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Jeremy Phillips

Partner, Nabarro

Here's to Her Majesty and other licensing developments

Here's to Her Majesty and other licensing developments


Jeremy Phillips considers an order made in celebration of the Queen's 90th birthday, the relationship between licensing and immigration issues, and the balance of public health and safety

The aptly named Licensing Act 2003 (Her Majesty The Queen's Birthday Licensing Hours) Order 2016, made in celebration of the Queen's 90th birthday, provides for premises licences and club premises certificates to have effect during the period from Friday 10 to Sunday 12 June 2016 (to the extent that this is not already the case) as if specified times were included in the opening hours under the licence or certificate. The 'specified times' are the two hours between 11pm and 1am on the relevant two days.

The order only applies to licences and certificates which authorise 'on sales' to be carried on up to or after 11pm on each of those days. The order also allows qualifying premises to be used for the provision of late night refreshment at the
specified times.

While Her Majesty was obviously the prime cause of public jubilation, it has not passed unnoticed that the celebration also happily coincides with the start of the Euro 2016 football. At 5pm on the Saturday, Wales take on Slovakia
and at 8pm it's England against Russia in Marseille.

Section 172 of the Licensing Act 2003 allows for extended hours to be set on a national basis and means that it is no longer necessary to persuade the High Court that such events are capable of being considered a 'special occasion'. Since the Act was introduced in 2005, there have been extended hours for the royal wedding, the Queen's Diamond Jubilee, and the World Cup.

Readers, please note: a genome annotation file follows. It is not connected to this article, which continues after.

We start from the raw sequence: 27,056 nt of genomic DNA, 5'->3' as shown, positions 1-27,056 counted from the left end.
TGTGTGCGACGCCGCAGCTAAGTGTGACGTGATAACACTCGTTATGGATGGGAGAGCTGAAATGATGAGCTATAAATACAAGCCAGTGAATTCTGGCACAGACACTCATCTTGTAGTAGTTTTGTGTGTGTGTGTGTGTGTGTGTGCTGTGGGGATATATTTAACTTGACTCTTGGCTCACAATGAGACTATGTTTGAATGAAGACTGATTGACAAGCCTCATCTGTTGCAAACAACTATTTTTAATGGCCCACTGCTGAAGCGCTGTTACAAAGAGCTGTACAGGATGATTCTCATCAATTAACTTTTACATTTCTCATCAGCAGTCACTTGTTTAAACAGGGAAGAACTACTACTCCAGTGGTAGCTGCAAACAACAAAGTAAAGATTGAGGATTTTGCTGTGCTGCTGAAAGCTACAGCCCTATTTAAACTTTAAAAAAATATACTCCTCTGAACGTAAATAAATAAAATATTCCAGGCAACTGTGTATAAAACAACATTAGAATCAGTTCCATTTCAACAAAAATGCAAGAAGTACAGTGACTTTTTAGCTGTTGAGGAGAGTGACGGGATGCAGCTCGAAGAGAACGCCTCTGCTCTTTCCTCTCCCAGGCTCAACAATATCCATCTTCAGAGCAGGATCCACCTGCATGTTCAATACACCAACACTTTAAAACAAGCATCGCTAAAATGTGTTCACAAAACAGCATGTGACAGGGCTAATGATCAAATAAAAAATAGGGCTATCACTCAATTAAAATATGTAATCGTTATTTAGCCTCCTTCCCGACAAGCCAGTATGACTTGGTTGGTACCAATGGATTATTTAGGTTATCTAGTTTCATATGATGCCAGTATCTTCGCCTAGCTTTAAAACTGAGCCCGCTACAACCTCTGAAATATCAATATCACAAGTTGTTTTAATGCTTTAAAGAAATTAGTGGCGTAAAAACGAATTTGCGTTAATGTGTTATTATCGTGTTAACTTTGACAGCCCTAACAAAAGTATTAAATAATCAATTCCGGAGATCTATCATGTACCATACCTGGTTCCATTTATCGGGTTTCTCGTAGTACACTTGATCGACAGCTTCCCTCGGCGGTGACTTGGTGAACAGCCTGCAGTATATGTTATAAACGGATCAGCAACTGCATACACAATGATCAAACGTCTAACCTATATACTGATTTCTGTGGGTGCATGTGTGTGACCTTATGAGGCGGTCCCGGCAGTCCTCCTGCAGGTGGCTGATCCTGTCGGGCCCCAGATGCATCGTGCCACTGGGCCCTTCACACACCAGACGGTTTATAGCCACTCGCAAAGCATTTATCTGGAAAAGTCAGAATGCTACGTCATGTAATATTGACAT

Immigration and licensing issues

It is not often that the High Court decides a case which dovetails neatly into the passing of legislation, yet this is exactly what has happened with the passing of the Immigration Act 2016 and the decision of Mr Justice Jay in East Lindsey District Council v Abu Hanif (trading as Zara's restaurant and takeaway) (2016).

The government's justification for the licensing provisions in the 2016 Act arises from the fact that immigration enforcement officers are said to have found that a significant proportion of illegal working happens on licensed premises, where there is the sale of alcohol, late night refreshment (hot food or drink sold between 11pm and 5am),
or the provision of entertainment. Accordingly, applying for - and then holding - licences will be conditional on compliance with immigration laws. The controls will also apply to those employing illegal workers (the issue in Hanif).

The principal points to note are:

  • The Licensing Act 2003 (the 2003 Act) only extends to England and Wales. Section 42 empowers the secretary of state to implement by regulations similar changes in Scotland or Northern Ireland;

  • The new section 192A in the 2003 Act defines entitlement to work in the UK for the purposes of the legislation;

  • A person without such an entitlement may not apply for a licence to sell alcohol from particular premises (the scheme only applies to licensees who are resident in the UK; non-resident licensees are not subject to immigration controls);

  • Illegal working is a crime under the new offence created by the Act and employing an illegal worker may also be an offence if the appropriate mens rea exists;

  • The secretary of state will be added to the list of responsible authorities to be notified when an application for a premises licence is submitted. This will enable her to make relevant representations in respect of such an application if she is satisfied that issuing the licence would undermine the crime prevention objective;

  • An existing premises licence will lapse if the licence holder ceases to be entitled to work
    in the UK (this provision also applies to applications to transfer a licence and to
    interim authority notices);

  • An applicant for a personal licence must
    have an entitlement to work in the UK.
    The commission of immigration offences
    and requirements to pay civil penalties under immigration law on employers and landlords of illegal migrants may be considered by licensing authorities when considering whether to grant a licence. The commission of immigration offences may also be considered by courts when considering forfeiture;